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In a Binary Tree, can two nodes have the same value? For example:

     3
    / \
   4   4
  / \
 1   2

They are two different nodes, but they have the same value. Here is code:

function TreeNode(val) {
  this.val = val;
  this.left = this.right = null;
}
const r = new TreeNode(3);
r.left = new TreeNode(4);
r.right = new TreeNode(4);
r.left.left = new TreeNode(1);
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    $\begingroup$ A binary tree is just a tree where each node has at most two children. I’m assuming you’re referring to a binary search tree? $\endgroup$ Commented Mar 4, 2020 at 3:41

2 Answers 2

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If you say "binary tree", my answer is " yes", since binary tree to me only says: A tree of nodes that only have at most 3 edges, of which two (binary) are pointing in the same direction (to tree leafs).

If you mean a "binary search tree", my answer is "no", since a search tree does not have any advantage in allowing duplicates, since SEARCHING for ONE value in a BST can only result in ONE value, not in two or more. Since BST search is a deterministic algorithm, one of the two mentioned duplicates will never be found and hence is totally useless. Inserting a duplicate in a BST must be skipped since its position in tree is already occupied.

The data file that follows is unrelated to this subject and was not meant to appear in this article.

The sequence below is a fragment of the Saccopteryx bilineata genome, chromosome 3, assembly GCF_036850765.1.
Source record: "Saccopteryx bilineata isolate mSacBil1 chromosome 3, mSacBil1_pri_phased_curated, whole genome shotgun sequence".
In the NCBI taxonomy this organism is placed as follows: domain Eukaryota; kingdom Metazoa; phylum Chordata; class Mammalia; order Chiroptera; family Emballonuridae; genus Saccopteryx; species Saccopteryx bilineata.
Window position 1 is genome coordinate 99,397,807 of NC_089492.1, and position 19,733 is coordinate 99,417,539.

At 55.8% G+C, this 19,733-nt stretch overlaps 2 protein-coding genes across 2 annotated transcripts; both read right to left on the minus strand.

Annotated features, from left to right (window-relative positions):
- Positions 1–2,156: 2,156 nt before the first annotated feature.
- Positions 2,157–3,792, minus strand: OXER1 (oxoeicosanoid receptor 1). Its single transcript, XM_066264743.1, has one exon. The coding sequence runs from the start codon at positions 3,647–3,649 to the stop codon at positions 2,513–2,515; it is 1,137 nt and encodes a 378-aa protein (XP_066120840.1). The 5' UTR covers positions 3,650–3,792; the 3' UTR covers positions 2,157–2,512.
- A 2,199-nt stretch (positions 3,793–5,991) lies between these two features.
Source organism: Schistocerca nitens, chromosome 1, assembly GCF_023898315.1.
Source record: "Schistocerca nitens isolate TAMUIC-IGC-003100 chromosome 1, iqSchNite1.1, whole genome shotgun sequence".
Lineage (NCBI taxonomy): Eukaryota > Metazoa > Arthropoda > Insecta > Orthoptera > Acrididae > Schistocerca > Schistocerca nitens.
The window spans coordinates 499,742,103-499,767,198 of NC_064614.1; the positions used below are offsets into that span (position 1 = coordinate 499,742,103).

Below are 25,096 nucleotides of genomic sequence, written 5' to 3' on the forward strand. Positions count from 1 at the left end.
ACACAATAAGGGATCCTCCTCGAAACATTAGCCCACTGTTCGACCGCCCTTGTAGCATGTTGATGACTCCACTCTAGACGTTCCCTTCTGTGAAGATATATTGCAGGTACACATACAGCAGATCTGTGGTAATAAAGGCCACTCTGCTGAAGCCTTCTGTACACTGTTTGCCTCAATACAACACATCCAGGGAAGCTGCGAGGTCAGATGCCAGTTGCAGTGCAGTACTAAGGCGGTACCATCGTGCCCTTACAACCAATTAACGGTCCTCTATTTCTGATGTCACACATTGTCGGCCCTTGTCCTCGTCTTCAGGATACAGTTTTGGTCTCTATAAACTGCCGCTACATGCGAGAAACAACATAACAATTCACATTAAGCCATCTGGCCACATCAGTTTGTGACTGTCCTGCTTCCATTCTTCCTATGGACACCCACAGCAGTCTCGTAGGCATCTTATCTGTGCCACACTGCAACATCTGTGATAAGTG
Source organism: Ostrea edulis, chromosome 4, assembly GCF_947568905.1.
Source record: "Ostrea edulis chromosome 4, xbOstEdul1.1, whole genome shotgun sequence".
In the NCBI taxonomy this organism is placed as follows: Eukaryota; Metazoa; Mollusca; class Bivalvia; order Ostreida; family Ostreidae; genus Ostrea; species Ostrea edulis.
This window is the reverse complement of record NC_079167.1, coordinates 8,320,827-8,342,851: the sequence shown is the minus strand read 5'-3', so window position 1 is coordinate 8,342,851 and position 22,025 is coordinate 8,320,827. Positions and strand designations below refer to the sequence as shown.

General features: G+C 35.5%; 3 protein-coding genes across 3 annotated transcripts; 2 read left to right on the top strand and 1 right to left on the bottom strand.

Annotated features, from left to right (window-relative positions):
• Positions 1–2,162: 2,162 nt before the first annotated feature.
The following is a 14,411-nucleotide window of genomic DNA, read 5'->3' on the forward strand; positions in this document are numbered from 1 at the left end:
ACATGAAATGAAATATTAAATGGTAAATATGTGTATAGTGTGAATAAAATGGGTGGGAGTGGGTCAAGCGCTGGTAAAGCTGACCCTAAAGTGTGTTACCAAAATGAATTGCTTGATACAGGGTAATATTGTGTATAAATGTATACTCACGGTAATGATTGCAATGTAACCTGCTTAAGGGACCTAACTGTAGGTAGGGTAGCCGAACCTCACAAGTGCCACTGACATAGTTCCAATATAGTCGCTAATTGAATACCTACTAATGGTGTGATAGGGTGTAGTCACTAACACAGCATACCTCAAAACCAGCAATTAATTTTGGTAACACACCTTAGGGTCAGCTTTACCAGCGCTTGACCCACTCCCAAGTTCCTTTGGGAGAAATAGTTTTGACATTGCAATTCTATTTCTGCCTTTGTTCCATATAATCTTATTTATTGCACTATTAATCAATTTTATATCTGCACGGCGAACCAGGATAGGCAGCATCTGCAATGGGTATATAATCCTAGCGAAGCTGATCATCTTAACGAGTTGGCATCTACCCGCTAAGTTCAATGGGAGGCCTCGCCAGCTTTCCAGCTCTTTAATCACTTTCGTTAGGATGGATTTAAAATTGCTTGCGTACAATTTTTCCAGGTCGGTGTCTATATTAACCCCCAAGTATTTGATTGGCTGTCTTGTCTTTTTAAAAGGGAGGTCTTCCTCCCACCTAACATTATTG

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In Binary search trees, the order of nodes are as: $leftnode<parentnode<rightnode$. So, your code will always run into error if both left and right of a parent node is same.

Please go through the following links, for more: http://staff.ustc.edu.cn/~csli/graduate/algorithms/book6/chap13.htm https://web.stanford.edu/class/archive/cs/cs161/cs161.1168/lecture8.pdf

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  • $\begingroup$ It is important to note that the ordering can be $left\leq parent < right$ or $left < parent \leq right$ $\endgroup$ Commented Mar 4, 2020 at 3:45
  • $\begingroup$ Your first link is about Binary Search Tree. I think that's probably a special kind of binary tree. PDF files are hard to read and use. I think they're not appropriate for the web. I'm not sure if LeetCode is wrong or your are wrong, but leetcode has a lot of binary tree examples that don't match your leftnode < parentnode < rightnode rule. $\endgroup$
    – Garrett
    Commented Mar 4, 2020 at 3:58

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